Saturday, July 28, 2012
Jimmy Kimmel, Emmy host: no longer the outsider
So I asked Jimmy Kimmel, at press tour to promote The 64th Primetime Emmy Awards (He hosts Sept. 23 on ABC and CTV), if he had any advice to give to the Gemini folks.
"You know, they should just use ours," he says. "We've got plenty of Canadians nominated, just merge."
Kimmel is celebrating 10 years in late night this fall, a milestone many in the business never thought he's see--including him. This year he's nominated for an Emmy, an honor that meant more to him after he saw how excited his staff was about it.
He's a big David Letterman fan, singling out Late Night with David Letterman as his all time favourite TV show (and Kimmel watched everything as a kid, and still tunes in to a surprising amount of TV). Dave is still his dream guest, and the CBS host has been invited on Kimmel's show pretty much on an annual basis. "It will happen one day," he believes.
Kimmel says he even liked when Letterman hosted the Oscars and couldn't get enough of Dave's Stupid Pet Tricks and other shtick.
The 44-year-old has some idea how intimidating these high level hosting gigs can be. Kimmel was so nervous about hosting the White House correspondent's dinner earlier this year that he actually threw up in his hotel room before the show. What he learned from the experience, he jokes, is that the president is funnier than he is.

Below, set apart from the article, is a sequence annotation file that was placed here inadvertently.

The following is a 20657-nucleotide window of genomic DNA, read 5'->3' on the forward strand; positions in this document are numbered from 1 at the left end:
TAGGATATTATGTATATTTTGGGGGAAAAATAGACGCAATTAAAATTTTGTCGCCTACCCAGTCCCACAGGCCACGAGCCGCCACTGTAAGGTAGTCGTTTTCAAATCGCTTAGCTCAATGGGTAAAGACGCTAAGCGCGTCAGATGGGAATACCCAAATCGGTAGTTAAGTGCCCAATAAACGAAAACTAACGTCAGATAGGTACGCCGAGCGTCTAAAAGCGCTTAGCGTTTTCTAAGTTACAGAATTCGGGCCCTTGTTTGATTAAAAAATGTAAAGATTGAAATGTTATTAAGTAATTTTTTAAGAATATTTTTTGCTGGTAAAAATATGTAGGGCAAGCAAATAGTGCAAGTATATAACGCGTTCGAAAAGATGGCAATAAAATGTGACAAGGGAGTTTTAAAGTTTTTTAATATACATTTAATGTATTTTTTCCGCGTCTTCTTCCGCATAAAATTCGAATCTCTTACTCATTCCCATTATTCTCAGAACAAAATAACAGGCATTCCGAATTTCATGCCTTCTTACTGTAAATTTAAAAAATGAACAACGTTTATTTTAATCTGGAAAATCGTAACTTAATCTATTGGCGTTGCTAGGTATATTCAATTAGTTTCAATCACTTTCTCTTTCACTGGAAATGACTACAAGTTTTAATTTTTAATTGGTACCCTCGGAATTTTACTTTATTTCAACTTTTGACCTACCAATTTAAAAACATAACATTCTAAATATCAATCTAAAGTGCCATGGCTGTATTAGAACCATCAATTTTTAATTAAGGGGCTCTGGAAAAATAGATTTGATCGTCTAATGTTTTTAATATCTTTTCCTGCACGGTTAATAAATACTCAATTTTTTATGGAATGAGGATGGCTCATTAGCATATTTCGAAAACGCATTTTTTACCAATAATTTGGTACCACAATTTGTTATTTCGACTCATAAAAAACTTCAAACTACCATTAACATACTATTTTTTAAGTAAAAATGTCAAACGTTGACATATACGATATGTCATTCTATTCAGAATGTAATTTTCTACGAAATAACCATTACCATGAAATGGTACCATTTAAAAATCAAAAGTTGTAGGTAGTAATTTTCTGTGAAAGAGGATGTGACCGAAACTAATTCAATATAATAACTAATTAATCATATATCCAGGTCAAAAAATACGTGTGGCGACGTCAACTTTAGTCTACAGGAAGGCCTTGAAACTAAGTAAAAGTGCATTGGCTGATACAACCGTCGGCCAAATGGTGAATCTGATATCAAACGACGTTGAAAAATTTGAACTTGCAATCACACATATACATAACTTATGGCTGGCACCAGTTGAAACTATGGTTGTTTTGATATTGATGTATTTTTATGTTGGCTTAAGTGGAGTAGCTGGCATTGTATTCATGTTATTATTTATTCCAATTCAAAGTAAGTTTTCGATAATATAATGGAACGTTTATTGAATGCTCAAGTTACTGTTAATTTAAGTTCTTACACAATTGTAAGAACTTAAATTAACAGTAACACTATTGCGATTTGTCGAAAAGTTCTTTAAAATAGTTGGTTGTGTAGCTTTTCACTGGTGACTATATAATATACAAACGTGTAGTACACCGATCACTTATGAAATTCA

He'll likely be more at ease at the Emmys and was glad to have been asked to host this time--in fact, he would have been pissed if ABC had outsourced the job like they did last time they broadcast the annual industry salute.
Kimmel's ability to say anything, to blurt the blunt truth, makes him an edgy choice at these galas. That's a plus for viewers but probably made the Academy nervous in the past. The Golden Globes, however, keep asking Ricky Gervais back. As long as ratings stay strong, bring on the blunt.
Kimmel flashed that rapier-like wit Friday in the large scrum following his press conference. Asked if he was worried that he might have hurt Jay Leno's feelings (his "Ten at 10" ambush was shockingly brazen), Kimmel shot back, "Jay has no feelings."
He admitted during the press conference that he has no boundaries when it comes to humour, at least on a personal level, although he tempers his public shtick at various times for various reasons.
He's got a sentimental side, too. When the scrum finally wound down, I was left standing next to Kimmel along with fellow late night specialists Bill Carter of the New York Times and Neal Justin of the Minneapolis StarTribune. All of us had our moments with Jimmy over the years. Mine dates back to his Man Show days and a memorable trip he made to Toronto with Adam Carolla. The Toronto Sun asked me to show these two characters the town and it was one of those nights. Many an instant teller machine was visited.
So when Kimmel looked at the three of us, shook his head and grinned and said, "Feels like a high school reunion," it did.